The parish of St. James the Just (located in Downsview near Dufferin and Wilson) had a very short history of twenty-two years, with just thirteen years in its first and only building. And yet it also had a difficult birth.
After the Second World War, Downview was still largely a farming community, but farmland quickly began to be subdivided for housing. In 1946 a retired priest with the last name Ben-Oliel was appointed to begin an Anglican community. The first service was held on December 8, 1946 at the Duffield Community Hall located at Dufferin and Wilson. The building (known informally as Duffy’s Tavern, after a popular radio program at the time) had poor heat, a leaking roof, and was far from a commodious place from which to build a congregation. It was quite common for people to come once and not return.
Land for a permanent church building was purchased on Dufferin Street but the congregation was not in a position to begin to build.
In the fall of 1949, the Reverend E.A.H. Clifford was appointed to St. James and the parish of St. Lawrence, which opened the previous year south of St. James on Dufferin. The congregation continued to meet at the Community Hall until it was condemned in 1953. This caused a crisis for the congregation which had, for a time, nowhere to meet. In January of 1954 it began to meet at the Anthony Road School. The move to a better location seemed to turn attendance around. Deaconess Mabel Jones was appointed to conduct a parish survey. Making over 1000 visits (a staggering number), she identified 346 Anglican families in the community. In May of 1954 a rectory was purchased and the Reverend George Joseph Ball was assigned to the parish.
But still, there were set-backs. The congregation had to move to a rented store for the summer of 1954, after the school year ended. But by September attendance was increasing again and $40,000 in pledges (approximately $350,000 in today’s dollars) had been made for a building.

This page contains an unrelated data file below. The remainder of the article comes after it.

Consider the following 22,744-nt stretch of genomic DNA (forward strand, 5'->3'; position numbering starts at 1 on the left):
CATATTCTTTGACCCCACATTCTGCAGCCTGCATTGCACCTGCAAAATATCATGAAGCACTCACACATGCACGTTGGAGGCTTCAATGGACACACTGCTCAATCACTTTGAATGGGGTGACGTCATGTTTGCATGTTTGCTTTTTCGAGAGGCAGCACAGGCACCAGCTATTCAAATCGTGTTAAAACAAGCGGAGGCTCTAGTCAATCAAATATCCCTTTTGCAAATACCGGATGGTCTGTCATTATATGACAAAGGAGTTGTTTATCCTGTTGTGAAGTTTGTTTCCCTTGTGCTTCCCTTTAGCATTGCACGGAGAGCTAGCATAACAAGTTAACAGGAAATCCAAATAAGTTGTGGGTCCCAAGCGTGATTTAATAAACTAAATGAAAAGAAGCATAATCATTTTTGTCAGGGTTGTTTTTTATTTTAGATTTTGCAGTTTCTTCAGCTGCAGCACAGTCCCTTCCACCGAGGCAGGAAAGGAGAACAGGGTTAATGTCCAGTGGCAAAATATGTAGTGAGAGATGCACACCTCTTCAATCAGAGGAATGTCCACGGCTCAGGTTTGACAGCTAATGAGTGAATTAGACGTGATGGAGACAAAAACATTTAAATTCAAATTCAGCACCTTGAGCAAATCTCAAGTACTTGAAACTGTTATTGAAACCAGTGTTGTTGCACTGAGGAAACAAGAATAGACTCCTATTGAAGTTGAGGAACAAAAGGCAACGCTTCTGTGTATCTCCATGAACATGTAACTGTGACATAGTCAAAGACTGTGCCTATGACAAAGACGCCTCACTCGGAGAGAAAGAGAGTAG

The site that had been purchased on Dufferin had, by this time, been sold and a new site purchased. Architectural drawings which had been prepared several years earlier were finally acted on and the cornerstone of the new building laid on March 6, 1955.
Construction was speedy, with the first service of the completed St. James the Just being held on June 12, 1955.
In his letter to the parish at the time of the opening of the building, Bishop Frederick Wilkinson wrote of his relief that the day had finally come: “I cannot tell you what great pleasure I have derived from the building, completing and opening of the Church of St. James-the-Just. When I first became responsible for the work of Chruch Extension I sometimes wondered whether the Church of St. James-the-Just was ever going to be completed.”
In 1959 the Reverend Marwood F. Patterson was appointed. (He is well-known now as Marney Patterson, author and evangelist.) St. James was booming. For example, at one point there were 131 children registered in the Sunday School, with an average weekly attendance of 81. The boom continued through the first half of the 1960s, but by mid-decade things had changed. The parish history refers obliquely to some controversy. Demographic changes were also having an impact on the parish. The Rector’s vestry report of 1966 refers to “quite a decline in attendance. People have been moving out and Italian people moving in.” Parish offerings plummeted 72% in one year!
By the end of 1967 the diocese gave St. James two options. Either close or amalgamate with St. Lawrence. At a Special Vestry meeting the parish decided on amalgamation. The minutes of this meeting note: “At the present time St. James has no propsects because of the incoming Italian population, and also no place to expand on account of the Airport at the north and Yorkdale at the south.”
In February 1968, St. James and St. Lawrence (now known as San Lorenzo) amalgamated. The land was sold in order to pay down the parish’s debts.
Today the building is St. Norbert Roman Catholic Church, a parish whose liturgies are offered in both Italian and English.
Unfortunately there are no interior photographs of the interior of the building when it was St. James to compare to what it looks like today.